How to Stop Zoning Out at Work

Everyone zones out every once in a while. Some days in the office are harder than others. But when you find yourself zoning out day after day, it begins to affect your work performance. For most people, a downward trend in work performance results in the eventual layoff. In order to get your career (and personal life) back on track, you need to address your ‘spacing out’ problem.

Know when you have a problem

Don’t mistake a day or two of brain fog for an intense case of depression, but don’t rule it out. If you start to notice that you’re out of it two days of every week, you may have a bigger problem on your hands than an ‘off’ day.

Excessive zoning out often lives in the depression family and is known as dissociation. Like a lot of mental health illnesses, it exists on a spectrum with sufferers feeling varying degrees of disassociation. In it’s most severe form, dissociative disorders can prevent an individual from leading a normal life. When a person suffers from dissociation, their mind detaches from their body in different severities.

On the moderate level, sufferers have reported zoning out for a few minutes, forgetting how long they’ve been driving or unable to remember the last few minutes. On a severe level, sufferers describe the experience as an out of body feeling where your mind exists outside of your body.  In the work environment, this is often the difference between a few minutes staring at a white wall or thirty minutes spent unable to connect with their body in the material world.

Identify your patterns

The first step to any personal development is identifying a pattern and creating a plan to take steps towards change. In the case of zoning out, this means doing your best to identify when you’re zoning out. Keep a journal or running list of when you zone out, what you’re doing, and where you are. Though you may not be able to catch yourself until you’ve snapped back to reality, it’s a good way to roughly identify the triggers to your disassociation.

If you’re struggling to identify them, ask for help. Talk to a trusted coworker and ask them to help you real your focus back in by tapping you on the shoulder when you’re zoning out. Once you’re able to identify patterns or ‘triggers’ that lead to your zoning out issues, you can begin to find a good way to conquer it.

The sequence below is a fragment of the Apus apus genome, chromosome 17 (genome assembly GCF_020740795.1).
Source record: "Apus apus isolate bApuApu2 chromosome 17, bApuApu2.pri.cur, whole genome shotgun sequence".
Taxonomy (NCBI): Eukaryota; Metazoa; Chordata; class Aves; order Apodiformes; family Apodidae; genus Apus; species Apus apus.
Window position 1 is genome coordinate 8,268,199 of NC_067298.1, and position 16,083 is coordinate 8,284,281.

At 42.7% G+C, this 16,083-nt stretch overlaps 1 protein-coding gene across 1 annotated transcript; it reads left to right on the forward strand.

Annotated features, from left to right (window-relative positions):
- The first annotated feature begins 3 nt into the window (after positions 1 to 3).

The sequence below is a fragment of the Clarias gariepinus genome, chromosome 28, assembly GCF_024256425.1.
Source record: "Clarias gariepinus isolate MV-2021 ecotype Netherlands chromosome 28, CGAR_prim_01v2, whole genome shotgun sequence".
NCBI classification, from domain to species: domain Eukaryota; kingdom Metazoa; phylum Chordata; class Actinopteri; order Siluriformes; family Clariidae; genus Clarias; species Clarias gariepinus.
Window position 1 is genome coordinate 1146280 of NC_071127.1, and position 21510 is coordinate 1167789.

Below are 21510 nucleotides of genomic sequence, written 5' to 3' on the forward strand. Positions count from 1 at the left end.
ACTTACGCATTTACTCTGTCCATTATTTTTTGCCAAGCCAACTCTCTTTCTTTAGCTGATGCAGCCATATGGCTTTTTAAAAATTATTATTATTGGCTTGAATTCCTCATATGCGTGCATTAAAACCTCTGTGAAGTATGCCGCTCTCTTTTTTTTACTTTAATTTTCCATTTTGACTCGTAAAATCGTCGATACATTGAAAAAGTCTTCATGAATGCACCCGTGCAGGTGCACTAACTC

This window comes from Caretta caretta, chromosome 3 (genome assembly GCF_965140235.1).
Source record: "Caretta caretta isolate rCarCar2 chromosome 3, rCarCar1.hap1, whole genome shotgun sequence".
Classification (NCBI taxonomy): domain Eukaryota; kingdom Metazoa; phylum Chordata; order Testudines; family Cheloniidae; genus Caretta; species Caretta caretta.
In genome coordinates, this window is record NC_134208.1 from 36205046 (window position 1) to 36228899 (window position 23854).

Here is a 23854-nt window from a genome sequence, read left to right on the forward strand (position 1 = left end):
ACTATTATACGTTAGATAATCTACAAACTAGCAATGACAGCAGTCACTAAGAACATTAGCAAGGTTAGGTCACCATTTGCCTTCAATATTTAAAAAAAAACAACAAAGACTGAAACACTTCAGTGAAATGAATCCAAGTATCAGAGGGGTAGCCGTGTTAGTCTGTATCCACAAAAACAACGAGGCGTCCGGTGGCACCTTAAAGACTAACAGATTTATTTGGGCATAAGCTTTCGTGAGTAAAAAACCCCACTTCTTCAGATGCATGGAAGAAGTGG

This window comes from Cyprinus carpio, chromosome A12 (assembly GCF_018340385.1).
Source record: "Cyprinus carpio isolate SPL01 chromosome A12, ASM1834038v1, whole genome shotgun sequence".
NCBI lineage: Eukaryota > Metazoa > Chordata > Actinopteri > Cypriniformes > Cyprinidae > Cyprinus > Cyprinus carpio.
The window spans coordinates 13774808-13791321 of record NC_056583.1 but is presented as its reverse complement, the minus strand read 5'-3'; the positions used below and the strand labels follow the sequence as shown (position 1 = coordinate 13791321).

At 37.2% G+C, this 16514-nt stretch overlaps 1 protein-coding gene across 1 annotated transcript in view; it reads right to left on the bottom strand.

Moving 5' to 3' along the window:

Practice grounding techniques (even when you’re not zoning out)

Grounding techniques can help you recenter your focus and complete your workload. If your zoning out has started to diable your daily life, grounding techniques may be able to help you reign in your focus. Here are a few you can try at your desk:

  1. Keep a small vial of peppermint oil on your desk. When you catch yourself zoning out, smell the peppermint oil. Peppermint oil has been proven to increase functionality by increasing blood flow to the brain.
  2. Do chair yoga. Developed by Lakshmi Voelker-Binder in the 1980s, chair yoga is a great way to activate your body in the otherwise restrictive environment. Physical activity will help you connect with your body.
  3. Try to describe your sense. On a scrap piece of paper, take note of your sense. What do you see? What do you smell? What do you feel? And so on. Taking the time to notice your senses can help you connect with your body and effectively ‘zone’ back into what you’re doing.
  4. Write a to-do list. If you’re unable to stay focussed or organize your work from zoning out, try writing a to-do list. A to-do list can help you focus by providing you with a visual for what you need to accomplish in a given workday.

If none of these appeals to you, create your own exercise. Think about small habits that have always helped you focus. For some, that’s as simple as listening to a podcast or listening to music as they work.

Seek out professional help if you need it

If self-help isn’t working for you, don’t be afraid to seek professional help. As we mentioned above, zoning out is a form of depression. If it interferes with your day-to-day life and seems to be quelled by nothing, you may want to visit a counselor or mental health professional. There is no shame in seeking help when you need it.

If you’re worried about holding your job, visit your human resources department and let them know you’re seeking out professional help for your depression. After all, your employer can’t empathize with the problems they don’t know about. In fact, keeping a clear line of communication with your employer is the easiest way to protect your job.

To recap, zoning out can be as simple as staring at a white wall a little too long or as complex as a disassociative disorder. When it comes to maintaining focus in the workplace, it’s your job to figure out how serious your zoning out problem is and react accordingly. Grounding techniques can help you maintain your focus, but if you need professional help- don’t be afraid to seek it.

How have you overcome zoning out at work? Have any techniques of your own that have helped? Share your story in the comments.

Author: Eddy

Eddy is the editorial columnist in Business Fundas, and oversees partner relationships. He posts articles of partners on various topics related to strategy, marketing, supply chain, technology management, social media, e-business, finance, economics and operations management. The articles posted are copyrighted under a Creative Commons unported license 4.0. To contact him, please direct your emails to editor.webposts@gmail.com.